Electronic Narratives and Reader Response

I can’t think of a more appropriate time to discuss technological craftsmanship and storytelling than right now. My computer is about a day away from grafting itself as an extra appendage onto my body, my ears have molded themselves around my AirPods, and my fingers are now permanently curled to trace the path of my keyboard. I’ve played more Animal Crossing than I’d like to admit. And, hey, the streaming-powers-that-be finally put Community on Netflix, so I can now rewatch yet another show.



In maneuvering through the related articles and resources in this module, I returned to another piece of media that I originally discovered years ago, and began to consider it through the lens that Punday provides on the position of the reader in digital narratives. The piece is titled “To This Day Project,” written and read by Canadian spoken-word poet Shane Koyczan (content warnings for self-harm, mention of suicide, and mental illness):



This project began as a spoken-word poem, and grew into something much larger. Used in part to help define and promote an anti-bullying campaign, the video features dozens of animators and an original score to move with the poetry. The poet, Shane Koyczan, performs the audio as he normally would, but adds more dimension and intensity to match the rise and swell of the words and music.

Typically, spoken word poetry is performance–the poet at the microphone. The poem is listened to with its intended tones, emphasis, and inflections, straight from the creator’s mouth. This tends to position readers as the “narrative audience” that Punday explains, as the readers focus on content ┬ámore than form. Occasionally, the poem has been transferred onto paper or into another form of text. The poem is read like other forms of poetry, with readers adding their own tones, emphasis, and inflection, which means the reader fall into both of Punday’s categories: “narrative audience,” focusing on content, and “authorial audience,” focusing on artificial form and rhetorical intent.

That makes me wonder–how are readers positioned in a spoken word poem with these added, digital elements? The narrator still exists in this form, as Punday points out (28). But the added elements change the context of the narration itself.┬áThere is little choice to be made by any readers–there are no hyperlinks, no interactive elements. This is not a video game or a linked text.

However, the rules and options for the implied reader do still differ from those of a (theoretical) printed version of the “To This Day Project.” For one, there is an inherent inquiry created through the title and collaborative aspects of this piece. The word “project” is important in implying there is more to this piece than just the piece itself–that it is merely an artifact within a larger purpose. Many readers/viewers go on to finding the website for the project, which contains a variety of other content (mostly blog posts from various authors). Interestingly, the website is not linked in this video’s description, but there are links to other resources for victims of bullying.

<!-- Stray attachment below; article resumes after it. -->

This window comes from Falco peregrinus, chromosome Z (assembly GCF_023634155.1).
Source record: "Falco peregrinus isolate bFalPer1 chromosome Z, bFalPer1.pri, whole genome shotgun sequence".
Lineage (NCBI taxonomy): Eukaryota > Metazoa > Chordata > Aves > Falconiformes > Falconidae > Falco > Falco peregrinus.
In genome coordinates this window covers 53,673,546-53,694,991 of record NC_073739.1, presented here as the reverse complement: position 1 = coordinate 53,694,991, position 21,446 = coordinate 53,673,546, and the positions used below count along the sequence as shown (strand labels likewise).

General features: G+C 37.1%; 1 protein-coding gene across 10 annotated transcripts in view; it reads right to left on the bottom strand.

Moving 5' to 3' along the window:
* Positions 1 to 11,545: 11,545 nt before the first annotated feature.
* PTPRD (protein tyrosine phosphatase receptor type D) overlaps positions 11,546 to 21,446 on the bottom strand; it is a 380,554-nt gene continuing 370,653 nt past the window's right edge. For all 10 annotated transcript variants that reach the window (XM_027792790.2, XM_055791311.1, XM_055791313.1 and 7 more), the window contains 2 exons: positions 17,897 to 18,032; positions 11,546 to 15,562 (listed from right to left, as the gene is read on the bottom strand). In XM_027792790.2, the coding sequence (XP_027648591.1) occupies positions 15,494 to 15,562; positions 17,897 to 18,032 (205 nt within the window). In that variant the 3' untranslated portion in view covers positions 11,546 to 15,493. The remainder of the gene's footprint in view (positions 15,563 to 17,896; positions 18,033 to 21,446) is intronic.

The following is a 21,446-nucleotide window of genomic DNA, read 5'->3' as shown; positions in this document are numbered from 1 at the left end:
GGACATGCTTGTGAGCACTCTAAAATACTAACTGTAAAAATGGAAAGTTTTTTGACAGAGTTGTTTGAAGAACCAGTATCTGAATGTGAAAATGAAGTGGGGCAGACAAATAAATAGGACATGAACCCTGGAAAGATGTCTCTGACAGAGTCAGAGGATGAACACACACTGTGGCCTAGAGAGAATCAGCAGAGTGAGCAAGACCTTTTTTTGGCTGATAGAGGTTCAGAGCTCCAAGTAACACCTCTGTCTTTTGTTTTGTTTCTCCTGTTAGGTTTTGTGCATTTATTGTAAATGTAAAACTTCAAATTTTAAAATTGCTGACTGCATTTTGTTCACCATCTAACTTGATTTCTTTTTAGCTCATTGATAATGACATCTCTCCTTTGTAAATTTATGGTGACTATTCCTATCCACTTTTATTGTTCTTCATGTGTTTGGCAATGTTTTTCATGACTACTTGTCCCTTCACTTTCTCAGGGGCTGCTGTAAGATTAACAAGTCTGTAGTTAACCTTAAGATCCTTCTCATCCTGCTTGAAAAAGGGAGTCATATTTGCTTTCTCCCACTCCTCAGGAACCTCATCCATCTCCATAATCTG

The piece also emphasizes its collaborative nature: while the poet is front-and-center, there is an obvious, larger group of authors involved in the electronic narrative. Many artists, animators, and musicians crafted the overall piece, as evidenced in the credits and video description. The most obvious point of collaboration is the artifact itself, as the animation blends seamlessly from one style and voice to another, moving with music that starts and stops and climaxes with deliberation.

The music is without words and the imagery in the animation tends to lean towards the abstract when it comes to representing the poetry itself. The piece is less about the poet than it would be when performed traditionally. Arguably, it becomes less about the poem itself as well and more about the idea. In this case, I would argue that readers fall into an almost “narrative” position, but perhaps go even more deeply into an immersive empathetic or emotive position.

To demonstrate the emotions invoked by this piece, I would encourage anyone to look at the comments below the video (content warnings as well for self-harm, mental illness, and bullying). Though it was released in early 2013, many readers are still discovering it for the first time or simply returning to it years later. Many posting comments are survivors of bullying and/or mental health issues. It seems like this digital narrative became an important token for many people going through similar experiences to those of the author, and that the platform itself (Youtube) has become a sort of communal place to contribute personal histories in relation to the digital narrative. There seem to be few actual replies between the commentators, implying the digital rhetoric is simply allowing readers a platform to add their own experiences, to speak them out to other readers.

For most of these readers, and for myself, I think that piece is most effective in how it has been presented. I do not know that mere text could organically illicit the same reader response that this multimodal representation has, or that it could better reach the intended purpose:

“My experiences with violence in schools still echo throughout my life but standing to face the problem has helped me in immeasurable ways.

Schools and families are in desperate need of proper tools to confront this problem. This piece is a starting point.” – Shane

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